The way we gain our academic knowledge is changing. We are no longer students, but consumers. Universities are no longer arenas of knowledge sharing and transferral, but profit-seeking suppliers. The goal of enrolling oneself in university has shifted from self-refinement to being sketched against a cost-benefit analysis of financial input and resume accreditation.
This change is explainable, perhaps unavoidable even, but in some ways definitely a deterioration of what used to be the essence of Plato’s school. People change, the way we interact with each other changes and therefore what we demand from society changes. The homo economicus has come to nest itself comfortably in our mindsets as technology has advanced. As mobility has increased so has our scope of universities from which to choose. And thus universities, being paid by every graduated student (or worse, by every approved thesis as was recently revealed to be the case in the study program of Political Science of the University of Amsterdam), entered in a fierce international competition of attracting the most students. This resulted in a fight to get most publications, quotations in international journals, highest ranking and highest future salary of graduates. Typically national courses or study programs, such as a national dialect, are pushed to the background or completely economized away.
What we see now is a homogenization and widening of study programs that are up for the international competition. Tuition fees go up and accompanied with higher demands from students in return, university facilities that are added become more extravagant, such as the installation of spas, food courts and student rooms that start to look more like a penthouse. As competition goes up between universities, it also goes up between students. Going to university is now a race to attend the most prestigious universities and eventually earn the largest bank account, rather than devoting any time on profound academic skills. The value of a degree no longer lies in the academic quality of the study program but rather in its market-value, which is now determined by the name of the institution and the height of its tuition fee.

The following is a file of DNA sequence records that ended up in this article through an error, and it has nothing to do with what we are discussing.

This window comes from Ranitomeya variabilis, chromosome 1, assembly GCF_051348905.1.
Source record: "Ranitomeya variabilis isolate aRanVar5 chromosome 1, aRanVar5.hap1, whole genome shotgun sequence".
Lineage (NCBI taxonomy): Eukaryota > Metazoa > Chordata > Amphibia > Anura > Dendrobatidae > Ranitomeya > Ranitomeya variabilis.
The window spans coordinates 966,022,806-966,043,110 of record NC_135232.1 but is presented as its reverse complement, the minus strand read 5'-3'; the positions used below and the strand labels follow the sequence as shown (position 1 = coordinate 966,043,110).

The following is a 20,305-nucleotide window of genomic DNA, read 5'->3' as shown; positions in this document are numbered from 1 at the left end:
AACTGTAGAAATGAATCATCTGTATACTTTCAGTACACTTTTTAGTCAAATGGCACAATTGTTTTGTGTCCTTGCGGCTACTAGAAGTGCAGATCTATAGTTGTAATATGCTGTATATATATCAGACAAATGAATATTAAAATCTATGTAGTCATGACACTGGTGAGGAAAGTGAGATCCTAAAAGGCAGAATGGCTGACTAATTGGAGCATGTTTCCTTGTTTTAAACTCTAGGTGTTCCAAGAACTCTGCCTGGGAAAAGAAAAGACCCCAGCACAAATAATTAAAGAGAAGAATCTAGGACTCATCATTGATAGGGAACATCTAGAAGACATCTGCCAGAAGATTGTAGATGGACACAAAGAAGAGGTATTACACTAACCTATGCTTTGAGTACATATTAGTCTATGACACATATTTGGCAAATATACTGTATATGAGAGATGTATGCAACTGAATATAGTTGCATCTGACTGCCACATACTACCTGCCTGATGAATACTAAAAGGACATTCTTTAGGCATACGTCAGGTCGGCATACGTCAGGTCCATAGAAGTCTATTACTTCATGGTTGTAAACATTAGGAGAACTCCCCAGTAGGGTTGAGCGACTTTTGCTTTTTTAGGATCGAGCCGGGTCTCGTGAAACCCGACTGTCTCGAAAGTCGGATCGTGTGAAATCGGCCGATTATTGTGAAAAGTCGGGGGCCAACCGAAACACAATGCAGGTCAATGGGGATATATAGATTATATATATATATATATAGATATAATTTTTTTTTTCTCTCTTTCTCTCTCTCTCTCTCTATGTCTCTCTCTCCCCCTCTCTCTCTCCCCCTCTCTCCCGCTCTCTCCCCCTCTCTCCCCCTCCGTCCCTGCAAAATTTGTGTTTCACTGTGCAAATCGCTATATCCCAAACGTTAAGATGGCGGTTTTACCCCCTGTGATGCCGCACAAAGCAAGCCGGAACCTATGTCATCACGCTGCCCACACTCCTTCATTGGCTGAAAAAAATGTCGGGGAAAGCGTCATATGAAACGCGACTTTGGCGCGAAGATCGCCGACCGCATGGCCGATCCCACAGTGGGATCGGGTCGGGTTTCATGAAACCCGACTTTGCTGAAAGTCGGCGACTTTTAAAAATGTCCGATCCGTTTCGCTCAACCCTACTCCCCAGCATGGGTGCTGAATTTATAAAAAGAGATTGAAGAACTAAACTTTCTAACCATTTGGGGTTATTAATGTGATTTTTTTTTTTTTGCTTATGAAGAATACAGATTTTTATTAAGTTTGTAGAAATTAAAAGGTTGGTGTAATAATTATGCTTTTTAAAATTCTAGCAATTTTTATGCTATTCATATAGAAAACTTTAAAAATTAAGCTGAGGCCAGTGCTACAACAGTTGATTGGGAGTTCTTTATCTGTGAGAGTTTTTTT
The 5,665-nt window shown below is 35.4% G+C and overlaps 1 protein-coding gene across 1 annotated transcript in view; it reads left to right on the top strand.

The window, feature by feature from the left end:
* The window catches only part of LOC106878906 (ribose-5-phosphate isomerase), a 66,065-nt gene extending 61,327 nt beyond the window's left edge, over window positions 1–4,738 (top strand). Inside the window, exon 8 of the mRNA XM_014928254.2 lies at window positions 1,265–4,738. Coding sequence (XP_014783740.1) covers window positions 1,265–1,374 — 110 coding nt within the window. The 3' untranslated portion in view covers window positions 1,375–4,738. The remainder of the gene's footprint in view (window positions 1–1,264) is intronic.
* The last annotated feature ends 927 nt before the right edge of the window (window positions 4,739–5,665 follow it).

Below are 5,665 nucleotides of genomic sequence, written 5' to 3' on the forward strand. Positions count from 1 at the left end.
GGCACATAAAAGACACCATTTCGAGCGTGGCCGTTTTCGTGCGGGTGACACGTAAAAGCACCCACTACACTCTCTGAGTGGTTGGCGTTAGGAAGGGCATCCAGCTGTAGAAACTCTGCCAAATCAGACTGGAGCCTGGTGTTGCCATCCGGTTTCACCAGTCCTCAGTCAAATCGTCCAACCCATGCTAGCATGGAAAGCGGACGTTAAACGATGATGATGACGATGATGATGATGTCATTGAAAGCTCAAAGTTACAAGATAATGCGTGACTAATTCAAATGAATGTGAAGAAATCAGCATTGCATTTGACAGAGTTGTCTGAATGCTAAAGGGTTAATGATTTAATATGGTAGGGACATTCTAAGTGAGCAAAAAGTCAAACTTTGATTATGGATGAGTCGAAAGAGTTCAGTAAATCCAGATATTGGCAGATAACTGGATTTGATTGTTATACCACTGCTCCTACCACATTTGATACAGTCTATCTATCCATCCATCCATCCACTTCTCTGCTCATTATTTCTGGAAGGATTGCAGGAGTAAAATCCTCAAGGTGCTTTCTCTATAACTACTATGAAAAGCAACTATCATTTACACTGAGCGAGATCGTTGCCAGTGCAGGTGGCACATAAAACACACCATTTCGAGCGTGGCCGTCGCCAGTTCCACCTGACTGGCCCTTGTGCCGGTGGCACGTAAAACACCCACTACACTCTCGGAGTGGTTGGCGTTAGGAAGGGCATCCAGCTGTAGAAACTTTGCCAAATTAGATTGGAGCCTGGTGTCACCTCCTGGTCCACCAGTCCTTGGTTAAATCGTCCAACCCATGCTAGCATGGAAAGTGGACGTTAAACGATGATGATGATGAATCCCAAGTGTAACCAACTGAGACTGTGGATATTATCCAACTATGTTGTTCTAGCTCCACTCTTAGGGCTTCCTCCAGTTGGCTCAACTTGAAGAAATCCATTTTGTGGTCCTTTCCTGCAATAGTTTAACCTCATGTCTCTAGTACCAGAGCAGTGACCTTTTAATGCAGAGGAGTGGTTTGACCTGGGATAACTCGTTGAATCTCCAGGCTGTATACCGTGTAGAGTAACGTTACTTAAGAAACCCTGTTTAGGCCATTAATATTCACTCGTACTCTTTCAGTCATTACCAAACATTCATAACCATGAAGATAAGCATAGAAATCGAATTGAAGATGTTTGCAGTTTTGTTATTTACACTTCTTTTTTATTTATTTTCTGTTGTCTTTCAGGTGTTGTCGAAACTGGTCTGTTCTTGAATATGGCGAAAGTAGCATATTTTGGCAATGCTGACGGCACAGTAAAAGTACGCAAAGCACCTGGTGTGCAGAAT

Going to university is now a race to attend the most prestigious universities and eventually earn the largest bank account, rather than devoting any time on profound academic skills.
In addition, we see that this quest to maximize internationalization also manifests itself in another way. Students from as many countries as possible are being attracted to the most reputable universities in the world. It is now increasingly possible to electronically attend lectures given by the most renowned professors half the world away. Furthermore, having multiple foreign campuses is becoming a prerequisite for every leading university. New York University has opened campuses in Shanghai and Abu Dhabi respectively and Yale has opened one in Singapore. Despite this creating tremendous opportunities for students all over the world, the trend seems to be that it is accompanied by a thinning out of study programs of high academic quality and the transformation of the traditional university as being an institution warranting academic excellence to a market-answering machine
The question remains whether we perceive this as a bad thing. The value of something is what we make of it. If what we demand from attending certain universities is the highest guarantee to ending up in a well-paying job, then there is nothing to worry about. If however, we demand something more, then we might encounter a big problem.